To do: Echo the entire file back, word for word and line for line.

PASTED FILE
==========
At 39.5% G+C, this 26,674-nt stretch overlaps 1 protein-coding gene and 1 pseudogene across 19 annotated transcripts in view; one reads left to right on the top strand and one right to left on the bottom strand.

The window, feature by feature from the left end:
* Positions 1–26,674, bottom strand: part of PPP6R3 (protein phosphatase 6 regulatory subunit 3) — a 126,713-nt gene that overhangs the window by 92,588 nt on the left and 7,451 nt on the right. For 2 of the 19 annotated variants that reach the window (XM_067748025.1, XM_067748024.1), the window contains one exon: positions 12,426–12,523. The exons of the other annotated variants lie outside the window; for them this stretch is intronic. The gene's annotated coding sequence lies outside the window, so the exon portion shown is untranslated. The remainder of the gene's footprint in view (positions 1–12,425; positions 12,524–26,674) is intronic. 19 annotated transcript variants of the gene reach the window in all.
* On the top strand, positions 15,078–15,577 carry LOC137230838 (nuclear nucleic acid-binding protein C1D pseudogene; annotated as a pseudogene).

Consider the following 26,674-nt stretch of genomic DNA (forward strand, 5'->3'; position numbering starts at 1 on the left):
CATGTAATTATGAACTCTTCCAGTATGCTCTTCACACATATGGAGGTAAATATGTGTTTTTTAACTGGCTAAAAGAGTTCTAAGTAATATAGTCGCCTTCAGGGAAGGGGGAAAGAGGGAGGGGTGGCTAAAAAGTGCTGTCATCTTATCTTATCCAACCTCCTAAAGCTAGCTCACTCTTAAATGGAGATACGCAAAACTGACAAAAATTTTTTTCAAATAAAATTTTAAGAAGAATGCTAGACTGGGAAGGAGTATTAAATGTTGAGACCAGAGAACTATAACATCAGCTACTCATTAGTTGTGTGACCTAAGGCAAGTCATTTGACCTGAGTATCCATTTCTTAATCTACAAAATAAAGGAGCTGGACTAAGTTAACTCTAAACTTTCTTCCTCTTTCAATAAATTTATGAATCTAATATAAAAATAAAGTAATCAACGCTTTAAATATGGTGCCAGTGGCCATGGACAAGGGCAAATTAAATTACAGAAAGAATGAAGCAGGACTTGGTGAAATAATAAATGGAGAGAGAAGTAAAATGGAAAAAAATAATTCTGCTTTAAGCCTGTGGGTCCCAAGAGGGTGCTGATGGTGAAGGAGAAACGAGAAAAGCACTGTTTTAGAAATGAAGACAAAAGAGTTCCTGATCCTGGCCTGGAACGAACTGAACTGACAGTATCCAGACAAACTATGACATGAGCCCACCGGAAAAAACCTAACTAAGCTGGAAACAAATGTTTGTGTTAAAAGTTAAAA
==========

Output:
At 39.5% G+C, this 26,674-nt stretch overlaps 1 protein-coding gene and 1 pseudogene across 19 annotated transcripts in view; one reads left to right on the top strand and one right to left on the bottom strand.

The window, feature by feature from the left end:
* Positions 1–26,674, bottom strand: part of PPP6R3 (protein phosphatase 6 regulatory subunit 3) — a 126,713-nt gene that overhangs the window by 92,588 nt on the left and 7,451 nt on the right. For 2 of the 19 annotated variants that reach the window (XM_067748025.1, XM_067748024.1), the window contains one exon: positions 12,426–12,523. The exons of the other annotated variants lie outside the window; for them this stretch is intronic. The gene's annotated coding sequence lies outside the window, so the exon portion shown is untranslated. The remainder of the gene's footprint in view (positions 1–12,425; positions 12,524–26,674) is intronic. 19 annotated transcript variants of the gene reach the window in all.
* On the top strand, positions 15,078–15,577 carry LOC137230838 (nuclear nucleic acid-binding protein C1D pseudogene; annotated as a pseudogene).

Consider the following 26,674-nt stretch of genomic DNA (forward strand, 5'->3'; position numbering starts at 1 on the left):
CATGTAATTATGAACTCTTCCAGTATGCTCTTCACACATATGGAGGTAAATATGTGTTTTTTAACTGGCTAAAAGAGTTCTAAGTAATATAGTCGCCTTCAGGGAAGGGGGAAAGAGGGAGGGGTGGCTAAAAAGTGCTGTCATCTTATCTTATCCAACCTCCTAAAGCTAGCTCACTCTTAAATGGAGATACGCAAAACTGACAAAAATTTTTTTCAAATAAAATTTTAAGAAGAATGCTAGACTGGGAAGGAGTATTAAATGTTGAGACCAGAGAACTATAACATCAGCTACTCATTAGTTGTGTGACCTAAGGCAAGTCATTTGACCTGAGTATCCATTTCTTAATCTACAAAATAAAGGAGCTGGACTAAGTTAACTCTAAACTTTCTTCCTCTTTCAATAAATTTATGAATCTAATATAAAAATAAAGTAATCAACGCTTTAAATATGGTGCCAGTGGCCATGGACAAGGGCAAATTAAATTACAGAAAGAATGAAGCAGGACTTGGTGAAATAATAAATGGAGAGAGAAGTAAAATGGAAAAAAATAATTCTGCTTTAAGCCTGTGGGTCCCAAGAGGGTGCTGATGGTGAAGGAGAAACGAGAAAAGCACTGTTTTAGAAATGAAGACAAAAGAGTTCCTGATCCTGGCCTGGAACGAACTGAACTGACAGTATCCAGACAAACTATGACATGAGCCCACCGGAAAAAACCTAACTAAGCTGGAAACAAATGTTTGTGTTAAAAGTTAAAA